It’s not just the house, furniture, books, toys, and other household items that can burn in a house fire, it’s also important things that help us most in times of an emergency:

  • Insurance documents
  • Financial records
  • Cash and coins
  • Birth certificates
  • Copies of drivers licenses, Social Security cards, and tax records
  • See my complete list of important documents here.

To protect all these items and more, consider adding a fire resistant safe to your household. We have SentrySafes in our home and have found that they bring a great deal of peace of mind.

When you’re selecting the right safe for you, keep in mind that it should be both fire and water resistant. Fighting a fire takes a great deal of water and sometimes that water leads to mold growth. Fire, water, mold, any one of those can cause serious damage to documents, computer CDs and DVDs, photos, and more.

What do you want to store?

If storing documents safely is a concern, your best best is a heavy duty, water and fire resistant filing box. I have this one. It was a very simple matter to lift my important files from my desk filing drawer and drop them into this safe. If you store nothing else, store those vital documents. When these are lost in a fire, or in any other disaster, it’s difficult to replace them in a timely manner.

You probably also have various valuables and perhaps family heirlooms around the house. Great-grandma’s wedding ring, an American burial flag from a veteran’s funeral, gold and silver coins, photos, all of these deserve to be protected. Someday you’ll want to pass them on to your children and grandchildren. Losing items like this in a fire is losing a part of your family heritage. I have a larger combination safe just for items like these. In fact, mine has an alarm as well.

One item to keep in a safe is cash. Even if it’s just $50 or $100, following a fire or other disaster, you’ll want to have some cash immediately to cover incidental expenses, purchase food and gas, pay for a few nights at a hotel, and buy whatever supplies are needed by your family.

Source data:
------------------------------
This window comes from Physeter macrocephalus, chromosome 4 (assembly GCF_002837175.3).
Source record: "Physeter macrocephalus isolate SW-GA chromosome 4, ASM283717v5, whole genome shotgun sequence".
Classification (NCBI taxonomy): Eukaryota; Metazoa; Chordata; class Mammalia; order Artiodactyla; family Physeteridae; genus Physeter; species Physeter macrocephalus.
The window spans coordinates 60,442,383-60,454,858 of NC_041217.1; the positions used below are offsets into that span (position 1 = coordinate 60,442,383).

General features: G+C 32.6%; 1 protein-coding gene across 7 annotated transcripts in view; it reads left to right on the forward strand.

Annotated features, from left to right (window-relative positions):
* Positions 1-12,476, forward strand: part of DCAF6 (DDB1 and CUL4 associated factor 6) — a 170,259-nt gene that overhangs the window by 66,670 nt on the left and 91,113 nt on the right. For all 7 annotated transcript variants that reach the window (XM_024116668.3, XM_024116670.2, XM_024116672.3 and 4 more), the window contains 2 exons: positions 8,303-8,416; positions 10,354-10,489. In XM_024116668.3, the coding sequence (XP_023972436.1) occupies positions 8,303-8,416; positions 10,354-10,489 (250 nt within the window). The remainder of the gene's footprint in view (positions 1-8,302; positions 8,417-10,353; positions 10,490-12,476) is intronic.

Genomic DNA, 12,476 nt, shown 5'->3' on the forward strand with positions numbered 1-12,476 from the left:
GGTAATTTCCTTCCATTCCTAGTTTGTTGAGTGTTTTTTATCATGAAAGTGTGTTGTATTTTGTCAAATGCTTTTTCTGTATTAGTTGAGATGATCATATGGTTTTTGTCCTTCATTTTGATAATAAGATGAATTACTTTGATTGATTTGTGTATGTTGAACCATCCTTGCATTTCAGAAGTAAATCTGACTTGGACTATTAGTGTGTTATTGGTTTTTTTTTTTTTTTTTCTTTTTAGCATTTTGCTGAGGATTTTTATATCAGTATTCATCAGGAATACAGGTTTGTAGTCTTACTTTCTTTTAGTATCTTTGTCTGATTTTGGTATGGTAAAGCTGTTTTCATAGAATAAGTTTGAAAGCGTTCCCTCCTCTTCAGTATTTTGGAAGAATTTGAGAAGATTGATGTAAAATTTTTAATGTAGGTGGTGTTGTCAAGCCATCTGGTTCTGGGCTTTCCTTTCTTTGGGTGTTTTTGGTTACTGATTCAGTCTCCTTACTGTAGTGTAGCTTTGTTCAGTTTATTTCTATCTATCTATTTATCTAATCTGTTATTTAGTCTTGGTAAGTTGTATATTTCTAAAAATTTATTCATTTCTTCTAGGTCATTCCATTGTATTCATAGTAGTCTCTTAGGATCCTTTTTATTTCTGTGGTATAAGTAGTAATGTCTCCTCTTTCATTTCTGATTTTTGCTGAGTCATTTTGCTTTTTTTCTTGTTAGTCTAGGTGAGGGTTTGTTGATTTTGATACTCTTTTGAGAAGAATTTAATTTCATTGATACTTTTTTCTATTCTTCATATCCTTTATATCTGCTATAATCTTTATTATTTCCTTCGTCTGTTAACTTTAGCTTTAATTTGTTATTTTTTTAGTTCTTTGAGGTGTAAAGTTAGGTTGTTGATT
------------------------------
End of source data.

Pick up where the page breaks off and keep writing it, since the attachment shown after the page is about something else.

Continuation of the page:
Handguns, rifles, magazines and ammunition also need to be protected from fire. Both fire and smoke will damage the metal, plastic, and wood used in firearms and magazines. If kept in a water and fire resistant safe, they will very likely survive a house fire.

A few final holiday fire safety tips

Sometimes we overlook the simplest precautions, and it doesn’t hurt to be reminded!

1.  Have you installed smoke detectors in all bedrooms, in the kitchen away from the stove, at the top of stairways, and in larger living areas, such as a family room?

2.  Does each smoke detector have fresh batteries and have you recently tested the alarm to make sure it works?

3.  Do you have a fire extinguisher in the kitchen and at least one more in the house? Do you know how to activate and use an extinguisher correctly?

4.  If you have a live Christmas tree, it would be helpful to keep a small extinguisher close enough to the tree where it could be quickly grabbed and put to use. If you’ve ever seen a dry Christmas tree burn, you know how quickly they go up in flames.

5.  An artificial Christmas tree should be labeled “Fire Resistant”. The tree could still catch fire, but it will burn more slowly, giving you more time to either put out the fire yourself or get everyone out of the house.

6.  Use this time of year to begin sorting through family papers, photos, old letters, and other heirlooms. Enjoy sharing them with family and friends, and then store them in a fire resistant safe.

And, as always include every member of the family with your fire safety plans. Here’s a great picture book on that topic for kids ages, along with this one, Stop Drop and Roll. This page from FEMA has some great resources for teaching kids about fire safety.

Stay safe this season and throughout the New Year!